Too many men are silent in #WeSaidEnough movement

Assemblyman Ken Cooley, D-Rancho Cordova, displays state and legislative policies concerning sexual harassment during a committee hearing on Nov. 28.
Assemblyman Ken Cooley, D-Rancho Cordova, displays state and legislative policies concerning sexual harassment during a committee hearing on Nov. 28. AP

Seven weeks ago, the “We Said Enough” campaign made national news for a terrible reason: the state Capitol – where lawmakers pride ourselves on being champions of progressive values – is under fire for the pervasiveness of sexual harassment and assault. The campaign’s letter had nearly 150 signatures from women who have experienced sexual harassment or assault, with many more women adding their names since.

Amid the growing dialogue, male voices have been largely missing. This silence must end if we are going to stop this insidious behavior and transform this unacceptable culture.


A culture of objectification and misogyny allows men to get away with harassment and assault. Not enough men are standing up to defend women even when they know what’s happening is wrong. We as men must be forthright in acknowledging that this problem exists and in taking the responsibility to stop it. We cannot overlook misconduct among our colleagues, acquaintances or friends. As leaders of California, we need to set a better example.

Our priority needs to be the safety and well-being of our staff and anyone who works around the Capitol. We must uphold the zero tolerance policy on sexual harassment and assault.

All of us must also reflect on our own behavior. Are we standing up to clearly show respect for all women? Are we strong enough to call out those men who aren’t? If we aren’t willing to be an ally, are we not then part of the problem?

To be a true ally, men must work to push away the harmful status quo and create a culture that is inclusive and safe for all. The dialogue taking place now is hopefully just the beginning.

I am listening and I have heard just how difficult this culture can be for women who simply want to do their jobs. My words need to be, “I believe you.” My actions need to be more pronounced. I will admit my own passivity. I’ve heard an inappropriate remark, but didn’t do enough to challenge it.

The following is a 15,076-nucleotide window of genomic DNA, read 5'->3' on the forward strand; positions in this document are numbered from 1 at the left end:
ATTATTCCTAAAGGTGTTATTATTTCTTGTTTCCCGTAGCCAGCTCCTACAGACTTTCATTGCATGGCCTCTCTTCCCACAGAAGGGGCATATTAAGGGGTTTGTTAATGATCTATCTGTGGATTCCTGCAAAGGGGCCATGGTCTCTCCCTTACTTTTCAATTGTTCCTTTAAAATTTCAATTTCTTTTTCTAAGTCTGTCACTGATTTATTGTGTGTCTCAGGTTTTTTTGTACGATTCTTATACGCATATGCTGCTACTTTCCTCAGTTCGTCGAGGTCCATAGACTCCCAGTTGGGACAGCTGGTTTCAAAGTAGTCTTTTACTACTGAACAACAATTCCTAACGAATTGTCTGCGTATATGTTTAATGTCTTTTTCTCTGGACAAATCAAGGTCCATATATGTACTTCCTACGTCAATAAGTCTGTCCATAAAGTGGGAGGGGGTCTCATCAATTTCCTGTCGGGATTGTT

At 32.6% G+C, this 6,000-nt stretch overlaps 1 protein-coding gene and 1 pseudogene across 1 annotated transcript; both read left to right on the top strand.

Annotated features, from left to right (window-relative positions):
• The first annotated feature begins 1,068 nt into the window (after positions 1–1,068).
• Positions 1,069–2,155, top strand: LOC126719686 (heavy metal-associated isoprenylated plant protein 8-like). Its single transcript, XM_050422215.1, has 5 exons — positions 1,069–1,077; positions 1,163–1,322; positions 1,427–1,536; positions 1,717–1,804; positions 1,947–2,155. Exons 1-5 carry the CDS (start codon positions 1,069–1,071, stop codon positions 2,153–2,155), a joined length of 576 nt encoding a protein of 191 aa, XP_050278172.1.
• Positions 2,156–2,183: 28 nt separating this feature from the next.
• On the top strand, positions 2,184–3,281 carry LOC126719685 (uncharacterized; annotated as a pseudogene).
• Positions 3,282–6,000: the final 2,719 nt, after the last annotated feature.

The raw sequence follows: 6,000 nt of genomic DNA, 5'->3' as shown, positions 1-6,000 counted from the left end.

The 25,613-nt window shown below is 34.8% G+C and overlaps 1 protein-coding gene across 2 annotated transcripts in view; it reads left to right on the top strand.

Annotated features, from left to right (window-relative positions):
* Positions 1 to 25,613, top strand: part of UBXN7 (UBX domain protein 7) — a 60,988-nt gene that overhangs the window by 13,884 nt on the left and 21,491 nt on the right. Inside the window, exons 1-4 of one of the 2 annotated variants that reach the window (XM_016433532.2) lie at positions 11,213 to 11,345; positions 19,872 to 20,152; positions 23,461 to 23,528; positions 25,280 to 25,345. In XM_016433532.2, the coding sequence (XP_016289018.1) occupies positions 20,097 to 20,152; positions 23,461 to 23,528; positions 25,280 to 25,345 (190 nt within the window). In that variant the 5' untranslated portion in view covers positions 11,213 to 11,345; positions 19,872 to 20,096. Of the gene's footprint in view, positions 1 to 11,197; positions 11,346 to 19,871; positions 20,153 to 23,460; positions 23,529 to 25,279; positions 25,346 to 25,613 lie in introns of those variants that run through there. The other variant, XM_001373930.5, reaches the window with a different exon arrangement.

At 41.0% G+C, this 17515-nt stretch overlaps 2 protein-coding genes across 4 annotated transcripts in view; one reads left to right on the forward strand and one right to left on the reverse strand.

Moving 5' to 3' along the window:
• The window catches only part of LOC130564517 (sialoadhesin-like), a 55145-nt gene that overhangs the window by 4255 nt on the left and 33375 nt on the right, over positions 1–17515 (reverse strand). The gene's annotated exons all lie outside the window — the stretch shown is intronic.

Sexual harassment is often an exploitation of power. I pride myself in defending California’s values of justice, inclusion, equity and opportunity. My parents taught me to fight for the vulnerable and the voiceless. We all need to fight harder for equal representation of women in the halls of power, whether in the Capitol or in corporate board rooms or anywhere inequality exists.

California needs to set the bar higher. We owe it to future generations – to our daughters and, yes, our sons – to build women up. We as Californians lead in so many ways, but when it comes to empowering and supporting women, we simply have to do better.

The women who have bravely come forward to share their stories are to be commended. They have exposed this unacceptable reality of our society. They need to be heard, and then a clear process needs to be followed that uncovers the truth and protects victims. While they may also bring forward solutions, it is not women’s burden to solve this problem or to change men’s behavior.

Men, it rests squarely with us.

Sacramento lobbyist Pamela Lopez said Monday, December 4, 2017, that Assemblyman Matt Dababneh cornered her in a hotel bathroom last year and masturbated in front of her. Dababneh has denied the allegation.

Rob Bonta, an Alameda Democrat, represents the 18th Assembly District and is chairman of the Asian Pacific Islander Legislative Caucus. He can be contacted at

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